Welcome to the exciting realm of 3D printing with ASA filament! ASA, or Acrylonitrile Styrene Acrylate, is a robust and weather-resistant material that's gaining popularity among 3D printing enthusiasts. The reason? Its exceptional ability to withstand external elements makes it ideal for outdoor applications.

Whether you're planning to design a charming garden gnome, a durable outdoor planter, or any other outdoor fixture, ASA filament is an excellent choice. Its properties are akin to ABS filament, yet it surpasses ABS in terms of resistance to UV light and weathering. This means ASA won't yellow in the sun or lose its strength over time, making it a superior choice for outdoor and long-lasting projects.

If you're new to printing with ASA, or you're looking to refine your skills, you're in the right place. This guide will provide you with the essential tips and tricks to ensure your success in 3D printing with ASA filament. Let's dive in!

Step 1: Nailing the First Layer

The first layer of your print is crucial. It's a two-pronged process: ensuring your bed is level and setting the correct distance between the nozzle and the bed.

Leveling the Bed

Bed leveling varies from printer to printer. Some printers provide guided wizards or auto bed leveling, while others leave you to figure it out. Generally, 3D printer bed surfaces are leveled using three or four screws that attach the bed to a carriage. Adjusting these screws changes the plane the bed is on. Here's a simplified procedure:

  1. Move your print head out of the bed's way to avoid any crashes.
  2. Home the Z axis to bring the nozzle as close to the bed as possible.
  3. Move the print head above one of the screws and insert a piece of paper between the bed and the nozzle.
  4. Loosen the screw until there is a slight resistance between the bed and the nozzle.
  5. Repeat this process with the rest of the screws. The goal is to achieve the same resistance at all points.

Adjusting Nozzle Distance

Once the bed is level, you need to ensure the nozzle is at the right distance from the bed. Start a print with a skirt that covers the entire bed area and observe how the filament is laid down. Adjust the nozzle's distance accordingly until the skirt comes out okay.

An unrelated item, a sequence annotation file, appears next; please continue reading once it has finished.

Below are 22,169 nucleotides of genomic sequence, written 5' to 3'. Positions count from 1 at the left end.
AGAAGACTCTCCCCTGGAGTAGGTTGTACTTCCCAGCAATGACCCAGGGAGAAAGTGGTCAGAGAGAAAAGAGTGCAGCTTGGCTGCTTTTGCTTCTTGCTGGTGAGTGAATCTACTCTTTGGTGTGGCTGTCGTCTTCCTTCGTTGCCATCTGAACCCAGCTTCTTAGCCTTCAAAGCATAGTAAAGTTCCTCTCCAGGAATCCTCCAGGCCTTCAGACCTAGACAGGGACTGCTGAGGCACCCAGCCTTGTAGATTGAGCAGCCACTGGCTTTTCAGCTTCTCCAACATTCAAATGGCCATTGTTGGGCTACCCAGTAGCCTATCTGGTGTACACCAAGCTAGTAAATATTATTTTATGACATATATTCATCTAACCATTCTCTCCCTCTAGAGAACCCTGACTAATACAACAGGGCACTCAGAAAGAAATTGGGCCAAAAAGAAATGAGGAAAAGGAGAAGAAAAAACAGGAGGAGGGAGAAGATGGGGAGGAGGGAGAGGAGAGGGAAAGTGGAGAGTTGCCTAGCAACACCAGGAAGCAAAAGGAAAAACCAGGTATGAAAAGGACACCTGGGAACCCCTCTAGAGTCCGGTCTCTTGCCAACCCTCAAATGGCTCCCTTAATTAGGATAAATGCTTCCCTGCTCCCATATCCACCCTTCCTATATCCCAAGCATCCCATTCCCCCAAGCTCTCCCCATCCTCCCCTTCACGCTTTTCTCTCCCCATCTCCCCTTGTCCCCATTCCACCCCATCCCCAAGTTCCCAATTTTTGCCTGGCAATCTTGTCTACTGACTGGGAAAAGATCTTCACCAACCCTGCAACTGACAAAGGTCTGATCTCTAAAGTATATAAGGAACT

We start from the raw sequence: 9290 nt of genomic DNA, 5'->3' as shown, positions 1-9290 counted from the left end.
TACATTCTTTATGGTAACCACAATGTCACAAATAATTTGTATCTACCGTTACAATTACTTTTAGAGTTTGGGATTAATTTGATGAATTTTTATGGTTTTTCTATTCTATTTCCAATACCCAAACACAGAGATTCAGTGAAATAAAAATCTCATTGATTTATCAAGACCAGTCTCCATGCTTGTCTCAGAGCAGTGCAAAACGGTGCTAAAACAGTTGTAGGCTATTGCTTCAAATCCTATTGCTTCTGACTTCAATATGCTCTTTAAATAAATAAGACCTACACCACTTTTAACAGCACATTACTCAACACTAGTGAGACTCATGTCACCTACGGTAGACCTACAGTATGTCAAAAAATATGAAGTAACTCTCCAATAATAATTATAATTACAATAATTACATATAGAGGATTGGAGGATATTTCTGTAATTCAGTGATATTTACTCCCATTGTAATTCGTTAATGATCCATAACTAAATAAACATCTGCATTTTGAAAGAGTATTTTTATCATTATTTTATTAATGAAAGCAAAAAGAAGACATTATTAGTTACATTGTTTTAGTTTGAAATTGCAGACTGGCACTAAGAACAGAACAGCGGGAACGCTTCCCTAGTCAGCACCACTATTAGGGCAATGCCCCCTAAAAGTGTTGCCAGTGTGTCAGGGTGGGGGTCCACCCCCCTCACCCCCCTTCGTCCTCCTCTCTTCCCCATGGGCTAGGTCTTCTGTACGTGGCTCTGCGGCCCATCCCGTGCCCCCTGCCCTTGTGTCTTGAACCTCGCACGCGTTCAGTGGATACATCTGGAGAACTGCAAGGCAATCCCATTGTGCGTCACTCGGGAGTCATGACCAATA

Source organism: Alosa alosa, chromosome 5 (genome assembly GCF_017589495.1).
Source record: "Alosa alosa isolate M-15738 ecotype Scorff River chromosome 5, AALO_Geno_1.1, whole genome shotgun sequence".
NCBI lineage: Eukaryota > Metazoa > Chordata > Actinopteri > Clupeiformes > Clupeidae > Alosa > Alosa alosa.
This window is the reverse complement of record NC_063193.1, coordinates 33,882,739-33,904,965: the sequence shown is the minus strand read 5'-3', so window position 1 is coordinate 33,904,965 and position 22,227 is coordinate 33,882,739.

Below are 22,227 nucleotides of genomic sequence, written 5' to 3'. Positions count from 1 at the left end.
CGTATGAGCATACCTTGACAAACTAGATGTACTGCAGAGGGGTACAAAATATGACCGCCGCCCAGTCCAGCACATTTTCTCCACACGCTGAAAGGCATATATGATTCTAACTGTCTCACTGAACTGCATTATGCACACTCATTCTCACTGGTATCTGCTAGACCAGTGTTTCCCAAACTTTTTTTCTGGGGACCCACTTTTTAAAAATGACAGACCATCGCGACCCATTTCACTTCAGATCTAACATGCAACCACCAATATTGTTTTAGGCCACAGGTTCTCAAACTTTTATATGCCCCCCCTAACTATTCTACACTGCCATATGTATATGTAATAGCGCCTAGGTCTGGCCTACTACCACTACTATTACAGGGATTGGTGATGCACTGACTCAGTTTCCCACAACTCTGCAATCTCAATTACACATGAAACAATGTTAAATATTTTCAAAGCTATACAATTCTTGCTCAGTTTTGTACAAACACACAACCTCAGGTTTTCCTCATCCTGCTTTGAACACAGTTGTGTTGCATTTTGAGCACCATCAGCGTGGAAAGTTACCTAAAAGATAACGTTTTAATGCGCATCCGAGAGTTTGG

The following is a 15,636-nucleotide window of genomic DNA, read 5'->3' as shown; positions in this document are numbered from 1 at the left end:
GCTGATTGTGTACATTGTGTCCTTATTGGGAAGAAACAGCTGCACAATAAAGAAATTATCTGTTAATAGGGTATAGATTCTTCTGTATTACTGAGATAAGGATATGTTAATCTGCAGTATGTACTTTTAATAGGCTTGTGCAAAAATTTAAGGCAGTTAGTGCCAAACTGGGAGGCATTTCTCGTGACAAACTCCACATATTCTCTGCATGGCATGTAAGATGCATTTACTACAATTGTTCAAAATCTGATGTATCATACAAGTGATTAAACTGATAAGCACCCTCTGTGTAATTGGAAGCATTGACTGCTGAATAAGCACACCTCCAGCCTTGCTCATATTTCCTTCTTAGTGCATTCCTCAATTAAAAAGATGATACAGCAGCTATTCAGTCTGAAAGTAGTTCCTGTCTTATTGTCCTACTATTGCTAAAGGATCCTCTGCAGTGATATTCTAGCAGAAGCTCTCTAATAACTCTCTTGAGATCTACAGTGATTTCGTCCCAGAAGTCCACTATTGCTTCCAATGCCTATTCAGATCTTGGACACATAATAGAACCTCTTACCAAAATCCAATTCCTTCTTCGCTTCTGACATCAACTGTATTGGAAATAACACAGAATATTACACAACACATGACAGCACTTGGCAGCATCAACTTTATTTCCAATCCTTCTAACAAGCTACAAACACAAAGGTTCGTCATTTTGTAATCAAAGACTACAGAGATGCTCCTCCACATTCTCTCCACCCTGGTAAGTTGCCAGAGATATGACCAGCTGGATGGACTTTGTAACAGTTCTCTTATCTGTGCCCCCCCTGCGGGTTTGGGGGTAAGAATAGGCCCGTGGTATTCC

Learn more about getting the best first layer for every print here

Step 2: Print Bed and Adhesion

ASA filament, similar to its ABS counterpart, is temperature-sensitive and requires a heated bed for optimal performance. If your 3D printer comes equipped with a heated bed, here's how to prepare it for ASA printing:

  1. Use a Brim: Start your print with a brim - a flat area around the base of your model to prevent warping. A brim of about 15 loops usually suffices for most prints.

  2. Apply a Bed Adhesive: Modern 3D printing has moved beyond the use of hairsprays and homemade solutions. Today, several companies manufacture adhesives specifically designed for 3D printing. These products, such as Magigoo or Stick Stick, provide excellent adhesion for your prints and are easy to apply. Simply spread a thin layer on your print bed before starting your print.

  3. Set the Right Bed Temperature: The optimal bed temperature for ASA is around 110C. However, if your printer can't reach this temperature, aim for the maximum it can achieve.

  4. Consider a Build Surface: Consider using a dedicated build surface on top of your heated bed. Build surfaces, such as LayerLock, PEI sheets, or BuildTak, can enhance adhesion and ensure a more uniform heat spread across the bed, reducing the chances of warping.

Remember, each 3D printer and filament can have unique characteristics, so you may need to experiment with these settings to achieve the best results.

Using a bed adhesive can help your first layer go down smoothly and reduce warping.
Using a bed adhesive can help your first layer go down smoothly and reduce warping.

Step 3: Calibrating Your Print Temperature

Typically, ASA prints at 250 degrees Celsius with a bed temperature of 110 degrees Celsius. However, you may need to adjust these temperatures for your specific printer. Remember, it's better to print ASA slightly hot than too cold to avoid warping or splitting.

Extruder Temperature: ~ 250°C

Bed Temperature: ~ 110°C

If your temperature is too low, you will experience warping, splitting, and terrible layer adhesion. If your temperature is too hot, you can experience stringing and some rougher overhangs. 

Step 4: Solving Warping and Splitting

Despite perfect settings, ASA prints can still warp or split due to temperature inconsistencies. To mitigate this, consider using ASA on a fully-enclosed 3D printer, purchasing an enclosure, or building an enclosure for your printer to keep the heat in and cool air out.

Additionally, turn off layer cooling fans as they can cool your prints too quickly, causing splits and issues in your print.

There you have it - a comprehensive guide to mastering 3D printing with ASA filament. With its durability and resistance to weathering, ASA offers unique possibilities for outdoor and long-lasting projects, making it an invaluable addition to your 3D printing repertoire.

Remember, like any 3D printing endeavor, it may take some trial and error to find the perfect settings for your printer and project. Don't be discouraged if your first few attempts aren't flawless. Keep refining your process, and soon, you'll be creating stunning and durable 3D prints with ASA filament.

So, are you ready to embark on your ASA printing journey? With the knowledge you've gained from this guide, you're well-equipped to explore the potential of ASA filament. We can't wait to see what you create.

Happy printing!